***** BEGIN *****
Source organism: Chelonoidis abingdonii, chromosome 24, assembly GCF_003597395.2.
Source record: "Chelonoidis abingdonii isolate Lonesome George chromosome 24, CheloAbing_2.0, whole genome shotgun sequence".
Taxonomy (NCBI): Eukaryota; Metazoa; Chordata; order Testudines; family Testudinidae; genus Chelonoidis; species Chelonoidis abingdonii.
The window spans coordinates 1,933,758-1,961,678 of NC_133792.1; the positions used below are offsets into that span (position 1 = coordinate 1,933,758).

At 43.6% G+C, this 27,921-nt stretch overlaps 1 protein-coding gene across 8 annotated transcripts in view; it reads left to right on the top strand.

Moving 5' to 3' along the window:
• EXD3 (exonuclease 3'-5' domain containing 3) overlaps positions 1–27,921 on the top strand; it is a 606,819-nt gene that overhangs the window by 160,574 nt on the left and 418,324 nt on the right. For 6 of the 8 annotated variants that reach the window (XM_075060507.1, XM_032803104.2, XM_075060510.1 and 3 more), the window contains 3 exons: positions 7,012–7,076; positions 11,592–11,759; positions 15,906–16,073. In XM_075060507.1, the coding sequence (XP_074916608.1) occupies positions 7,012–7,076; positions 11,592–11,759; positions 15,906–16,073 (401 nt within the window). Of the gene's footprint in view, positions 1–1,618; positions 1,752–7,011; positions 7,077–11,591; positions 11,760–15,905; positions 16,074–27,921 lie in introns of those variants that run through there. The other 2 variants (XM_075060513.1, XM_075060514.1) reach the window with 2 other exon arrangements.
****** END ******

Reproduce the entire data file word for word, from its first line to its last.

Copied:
Source organism: Chelonoidis abingdonii, chromosome 24, assembly GCF_003597395.2.
Source record: "Chelonoidis abingdonii isolate Lonesome George chromosome 24, CheloAbing_2.0, whole genome shotgun sequence".
Taxonomy (NCBI): Eukaryota; Metazoa; Chordata; order Testudines; family Testudinidae; genus Chelonoidis; species Chelonoidis abingdonii.
The window spans coordinates 1,933,758-1,961,678 of NC_133792.1; the positions used below are offsets into that span (position 1 = coordinate 1,933,758).

At 43.6% G+C, this 27,921-nt stretch overlaps 1 protein-coding gene across 8 annotated transcripts in view; it reads left to right on the top strand.

Moving 5' to 3' along the window:
• EXD3 (exonuclease 3'-5' domain containing 3) overlaps positions 1–27,921 on the top strand; it is a 606,819-nt gene that overhangs the window by 160,574 nt on the left and 418,324 nt on the right. For 6 of the 8 annotated variants that reach the window (XM_075060507.1, XM_032803104.2, XM_075060510.1 and 3 more), the window contains 3 exons: positions 7,012–7,076; positions 11,592–11,759; positions 15,906–16,073. In XM_075060507.1, the coding sequence (XP_074916608.1) occupies positions 7,012–7,076; positions 11,592–11,759; positions 15,906–16,073 (401 nt within the window). Of the gene's footprint in view, positions 1–1,618; positions 1,752–7,011; positions 7,077–11,591; positions 11,760–15,905; positions 16,074–27,921 lie in introns of those variants that run through there. The other 2 variants (XM_075060513.1, XM_075060514.1) reach the window with 2 other exon arrangements.